Did you hear the one about how doctors in Australia are recommending that nuns take contraceptive pills to reduce their death rates from cancer? It’s true. Dr. Kara Britt from Monash University, Melbourne, and Professor Roger Short from the University of Melbourne published an article in the medical journal the Lancet recommending that nuns be allowed to take the pill.
Why? It has been common knowledge for a while that women who never bear children have a higher risk of breast, ovarian and uterine cancer. Apparently, pregnancy and breastfeeding offer protection by reducing the number of ovulatory cycles a woman has in her lifetime.
Studies in the 20th century showed a higher death rate from these cancers among nuns. The Australian researchers suggest that putting them on the pill would help. Using oral contraceptives has been shown to reduce the cancer death rates by 12 percent. Using the pill for this purpose shouldn’t violate the rules of the church because it’s being used for health, not for contraception, Britt and Short argue. No response from the Vatican yet.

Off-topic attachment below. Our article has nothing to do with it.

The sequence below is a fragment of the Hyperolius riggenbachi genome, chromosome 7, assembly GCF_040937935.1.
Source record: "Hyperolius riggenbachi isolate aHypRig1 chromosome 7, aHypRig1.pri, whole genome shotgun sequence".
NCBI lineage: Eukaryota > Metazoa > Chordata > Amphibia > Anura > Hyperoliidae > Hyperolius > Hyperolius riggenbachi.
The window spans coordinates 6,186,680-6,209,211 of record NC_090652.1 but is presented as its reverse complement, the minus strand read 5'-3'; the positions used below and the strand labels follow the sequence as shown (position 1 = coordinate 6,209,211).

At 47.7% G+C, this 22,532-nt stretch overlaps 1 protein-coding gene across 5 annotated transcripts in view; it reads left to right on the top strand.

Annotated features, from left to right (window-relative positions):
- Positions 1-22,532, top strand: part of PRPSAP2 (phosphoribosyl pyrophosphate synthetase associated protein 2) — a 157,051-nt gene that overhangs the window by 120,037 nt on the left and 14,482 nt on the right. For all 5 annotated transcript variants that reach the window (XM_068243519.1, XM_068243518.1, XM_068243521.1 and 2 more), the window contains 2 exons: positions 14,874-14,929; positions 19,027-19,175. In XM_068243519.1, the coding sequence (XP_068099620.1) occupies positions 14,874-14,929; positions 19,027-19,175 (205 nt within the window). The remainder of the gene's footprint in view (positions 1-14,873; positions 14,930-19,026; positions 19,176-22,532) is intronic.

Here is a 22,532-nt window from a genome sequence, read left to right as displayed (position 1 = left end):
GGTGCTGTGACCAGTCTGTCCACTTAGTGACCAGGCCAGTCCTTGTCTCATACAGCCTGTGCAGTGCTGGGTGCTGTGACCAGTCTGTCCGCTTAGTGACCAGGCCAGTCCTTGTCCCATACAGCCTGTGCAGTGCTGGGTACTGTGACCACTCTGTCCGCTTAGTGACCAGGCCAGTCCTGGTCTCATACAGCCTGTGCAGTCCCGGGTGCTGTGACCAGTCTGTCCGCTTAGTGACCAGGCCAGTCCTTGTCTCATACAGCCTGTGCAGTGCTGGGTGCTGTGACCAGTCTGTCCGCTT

Assuming most of us aren’t nuns, have you ever had a doctor suggest you take the pill for health reasons even when you weren’t worried about contraception? My doctors have suggested the pill to regulate my periods and to even out my moods but never for cancer protection. If we’ve never given birth, we’re in the same boat as the nuns.
I’d love to hear what you think about this.